Medieval musical manuscripts
The Easter vacation offers the perfect opportunity for Pembroke students to pop next door and take a stroll around the awe-inspiring galleries at the Fitzwilliam Museum.
I love doing Cambridge stuff that I never have time to do in term. This is Matlock Tor by Joseph Wright of Derby, and is one of the most gorgeous paintings I've ever seen (although that isn't many); and reminds me of when I used to go on holiday in Matlock, definitely check it out! #fitzwilliam #museum #art
For my tour, I have as a guide Pembroke graduate student Stephanie Azzarello (2014). Stephanie is studying for a PhD in Art History under the title ‘Celestial sounds, earthly deeds: illuminated choir books in late medieval Italy’. Here she describes her background and research:
Did you always want to study art history?
Growing up I thought I would be a professional pianist. Music was a huge part of my life for a long time, but at fifteen I realised that I needed to take a different path. After finishing my school studies I went to the University of Toronto. I thought I might become a psychologist but I took one course in art history and immediately knew that I had found my niche. I went on to do a Master’s at the Centre for Medieval Studies, University of Toronto, where I became fascinated by musical manuscripts produced in Italy during the High Middle Ages.
How did you come to specialise in Medieval Italian manuscripts?
One day a friend, knowing about my love of music, suggested that I submit an abstract for a conference on artistic depictions of music – images of musicians, paintings of musical instruments and musical manuscripts. I had never heard of musical manuscripts before so started Googling and from there discovered the amazing liturgical manuscripts produced by the monastery of Santa Maria degli Angeli, Florence. I fell in love with them immediately. I had always seen a connection between music and art; when playing Debussy piano works I would become interested in the French Impressionists, for example. However, it wasn’t something I had really explored until I found these manuscripts.
How did that bring you to Cambridge?
In January 2013, during my MA, Dr Stella Panayotova came to the Centre for Medieval Studies in Toronto as the Distinguished Visiting Scholar and I was asked to be her Research Assistant. She is Keeper of Manuscripts and Printed Books at Cambridge’s Fitzwilliam Museum. I asked if she would be willing to supervise me for a PhD on a new project I was thinking about concerning a set of sister manuscripts to the ones in Florence, the Murano choir books in Venice. It fitted perfectly with a project she had in mind and so here I am. I’ve always wanted to come to England, so that was perfect too. Everything just unfolded very naturally. I’m a big believer in ‘right liveliness’ – doing what you were meant to do – and I think it was an example of that.
What is your PhD project?
I am attempting to put the Murano Choirbooks back together. They were cut into individual folios that now exist in various collections: the Fitzwilliam Museum, London, Berlin, Paris, New York and further afield. I want to reconstruct them and also to put them into the wider social context of the time of their creation, which involves taking an interdisciplinary approach. I have to think about all kinds of elements: music, art, history, economics, palaeography and religion. I’m very aware that as an academic I look as these manuscripts but I don’t use them as the original audience would have done, but I really want to try and overcome that.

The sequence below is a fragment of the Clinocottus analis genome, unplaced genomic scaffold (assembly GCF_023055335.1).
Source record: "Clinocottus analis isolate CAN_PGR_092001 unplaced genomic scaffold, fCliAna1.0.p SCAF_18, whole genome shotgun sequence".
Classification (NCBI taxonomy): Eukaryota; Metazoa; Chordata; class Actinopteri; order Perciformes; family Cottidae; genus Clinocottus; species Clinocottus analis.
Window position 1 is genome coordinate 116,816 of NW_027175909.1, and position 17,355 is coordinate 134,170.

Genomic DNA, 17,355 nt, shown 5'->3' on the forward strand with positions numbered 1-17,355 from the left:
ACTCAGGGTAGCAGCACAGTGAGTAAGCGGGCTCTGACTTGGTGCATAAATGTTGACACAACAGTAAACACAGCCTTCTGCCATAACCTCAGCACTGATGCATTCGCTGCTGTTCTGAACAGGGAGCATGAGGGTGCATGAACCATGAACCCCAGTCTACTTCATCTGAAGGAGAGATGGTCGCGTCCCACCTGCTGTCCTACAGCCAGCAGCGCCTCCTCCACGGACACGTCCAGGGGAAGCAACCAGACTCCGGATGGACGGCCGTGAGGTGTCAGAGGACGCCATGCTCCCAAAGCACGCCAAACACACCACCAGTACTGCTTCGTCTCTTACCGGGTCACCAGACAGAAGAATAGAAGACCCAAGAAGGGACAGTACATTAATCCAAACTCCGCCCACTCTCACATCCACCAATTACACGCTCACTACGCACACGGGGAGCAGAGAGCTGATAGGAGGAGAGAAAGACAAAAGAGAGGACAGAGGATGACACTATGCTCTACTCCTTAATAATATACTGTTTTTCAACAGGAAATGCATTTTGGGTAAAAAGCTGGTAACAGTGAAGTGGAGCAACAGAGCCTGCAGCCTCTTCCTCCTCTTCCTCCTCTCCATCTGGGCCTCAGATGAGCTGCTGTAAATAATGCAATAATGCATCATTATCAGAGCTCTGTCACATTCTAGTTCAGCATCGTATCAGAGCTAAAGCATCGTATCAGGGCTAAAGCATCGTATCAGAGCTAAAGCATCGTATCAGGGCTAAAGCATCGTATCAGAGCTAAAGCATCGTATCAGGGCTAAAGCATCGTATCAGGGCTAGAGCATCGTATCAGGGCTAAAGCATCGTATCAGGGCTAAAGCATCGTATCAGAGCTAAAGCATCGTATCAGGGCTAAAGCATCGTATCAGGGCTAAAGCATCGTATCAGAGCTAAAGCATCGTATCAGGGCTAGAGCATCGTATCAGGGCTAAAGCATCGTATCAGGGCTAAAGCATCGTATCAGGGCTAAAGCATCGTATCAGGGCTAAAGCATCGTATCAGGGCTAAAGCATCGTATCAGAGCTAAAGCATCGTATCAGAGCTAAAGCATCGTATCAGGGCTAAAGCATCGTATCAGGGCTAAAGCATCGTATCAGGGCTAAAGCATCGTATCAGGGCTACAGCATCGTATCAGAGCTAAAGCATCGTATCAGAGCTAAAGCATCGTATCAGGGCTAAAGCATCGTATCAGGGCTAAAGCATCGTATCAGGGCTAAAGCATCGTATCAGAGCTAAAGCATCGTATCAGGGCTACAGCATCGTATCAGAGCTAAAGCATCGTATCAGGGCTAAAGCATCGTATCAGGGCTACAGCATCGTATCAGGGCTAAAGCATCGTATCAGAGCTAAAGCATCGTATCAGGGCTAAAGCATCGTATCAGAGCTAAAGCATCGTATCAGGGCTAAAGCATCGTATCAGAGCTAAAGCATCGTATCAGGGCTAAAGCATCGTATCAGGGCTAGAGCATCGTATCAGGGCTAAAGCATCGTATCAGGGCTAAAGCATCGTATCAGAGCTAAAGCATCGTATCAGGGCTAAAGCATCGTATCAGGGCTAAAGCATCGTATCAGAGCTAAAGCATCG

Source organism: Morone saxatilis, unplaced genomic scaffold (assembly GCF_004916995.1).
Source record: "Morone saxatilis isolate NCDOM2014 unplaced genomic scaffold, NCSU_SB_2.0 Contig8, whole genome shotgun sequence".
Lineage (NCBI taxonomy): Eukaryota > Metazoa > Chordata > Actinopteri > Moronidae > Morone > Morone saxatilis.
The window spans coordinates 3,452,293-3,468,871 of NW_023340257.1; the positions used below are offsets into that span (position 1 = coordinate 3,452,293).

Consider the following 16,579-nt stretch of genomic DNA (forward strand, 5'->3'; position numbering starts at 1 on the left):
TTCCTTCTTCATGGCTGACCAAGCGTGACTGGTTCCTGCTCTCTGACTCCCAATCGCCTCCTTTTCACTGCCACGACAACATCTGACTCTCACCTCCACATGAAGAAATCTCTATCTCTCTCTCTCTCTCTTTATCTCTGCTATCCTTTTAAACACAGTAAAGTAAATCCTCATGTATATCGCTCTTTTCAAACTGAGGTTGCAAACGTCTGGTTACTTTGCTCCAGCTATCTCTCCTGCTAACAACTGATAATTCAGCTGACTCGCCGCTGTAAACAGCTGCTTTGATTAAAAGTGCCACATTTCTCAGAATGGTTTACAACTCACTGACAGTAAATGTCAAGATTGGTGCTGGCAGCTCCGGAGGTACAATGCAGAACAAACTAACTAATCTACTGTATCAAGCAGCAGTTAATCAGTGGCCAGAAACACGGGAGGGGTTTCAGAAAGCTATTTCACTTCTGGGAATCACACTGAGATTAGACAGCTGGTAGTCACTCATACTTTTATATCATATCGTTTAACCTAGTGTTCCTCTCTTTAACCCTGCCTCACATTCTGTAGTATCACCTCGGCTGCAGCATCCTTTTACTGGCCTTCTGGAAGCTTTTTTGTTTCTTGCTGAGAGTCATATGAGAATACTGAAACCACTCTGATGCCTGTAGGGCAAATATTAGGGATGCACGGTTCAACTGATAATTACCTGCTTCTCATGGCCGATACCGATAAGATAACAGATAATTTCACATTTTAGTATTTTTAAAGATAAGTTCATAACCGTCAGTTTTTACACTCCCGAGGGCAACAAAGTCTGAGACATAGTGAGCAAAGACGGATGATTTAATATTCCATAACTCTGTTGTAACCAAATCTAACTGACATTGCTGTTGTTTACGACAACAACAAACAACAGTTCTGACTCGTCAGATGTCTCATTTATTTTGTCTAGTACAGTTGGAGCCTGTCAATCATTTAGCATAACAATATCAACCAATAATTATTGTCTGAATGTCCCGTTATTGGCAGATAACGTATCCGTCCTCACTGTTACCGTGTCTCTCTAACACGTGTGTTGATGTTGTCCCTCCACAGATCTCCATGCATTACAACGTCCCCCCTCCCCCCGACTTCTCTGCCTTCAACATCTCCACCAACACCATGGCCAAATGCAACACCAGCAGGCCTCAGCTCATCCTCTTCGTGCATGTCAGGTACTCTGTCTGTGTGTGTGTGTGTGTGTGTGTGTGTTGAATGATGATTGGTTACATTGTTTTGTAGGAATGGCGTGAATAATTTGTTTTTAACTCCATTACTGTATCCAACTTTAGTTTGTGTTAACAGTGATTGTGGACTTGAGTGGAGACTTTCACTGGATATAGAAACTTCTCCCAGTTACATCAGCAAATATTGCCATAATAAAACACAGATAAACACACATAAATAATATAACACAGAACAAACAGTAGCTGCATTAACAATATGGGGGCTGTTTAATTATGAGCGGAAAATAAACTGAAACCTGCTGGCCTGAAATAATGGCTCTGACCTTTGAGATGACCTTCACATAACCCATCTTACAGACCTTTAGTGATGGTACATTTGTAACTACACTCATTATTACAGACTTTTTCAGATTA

What made you choose Pembroke?
I really wanted to be in the place where the medieval period actually happened! Cambridge was also an obvious place for me because it has so much relevant material, so many of the experts in the field and it would be easy for me to get to the other locations in Europe that I need to visit. I knew that Pembroke was very supportive of art historians and it is in a great location for the Fitzwilliam Museum, where I have my supervisions. Being a part of the intellectual community here I have found it amazing to be surrounded by so many clever, engaged people who are as curious about your work as they are about their own.
What is an average day like for you?
I feel so lucky to be here that I want to make sure I do the best work I can. That means I often work around 10 or 12 hours each day. I am currently working on a literature review, so in the morning I get up and spend two or three hours sitting in the Rosenthal Art Library in College reading articles in Italian. I am teaching myself to read the language from scratch, which is hard work but absolutely necessary. The footnotes often lead me to further sources that I go and hunt down in the University Library, so I mostly continue reading there in the afternoon. In the evening I’ll often tackle other work-related projects, like conference abstracts. I work seven days a week, but I might only do a few hours on Saturdays and Sundays.
What motivates you in your work?
I work on two artists in particular: Cristoforo Cortese and an artist that we know only as the Murano Master. I’m sure Cortese never imagined that 700 years after he died some plucky Canadian girl would be devoting all of her energy to understanding his work! But I want to pull his narrative forward, to keep the story going. That’s what we are all doing – trying to contribute to knowledge and together build something that really matters. I aspire to produce work like scholars such as Professor Evelyn Welch, Mirella Levi D’Ancona and my supervisors Dr Stella Panayotova and Dr Donal Cooper. In the meantime I’m just thrilled to be here doing what I love in the most incredible environment surrounded by the most supportive people.
For more information about the Medieval Manuscripts of the Fitzwilliam Museum, why not watch this video of Dr Stella Panayotova introducing the collection?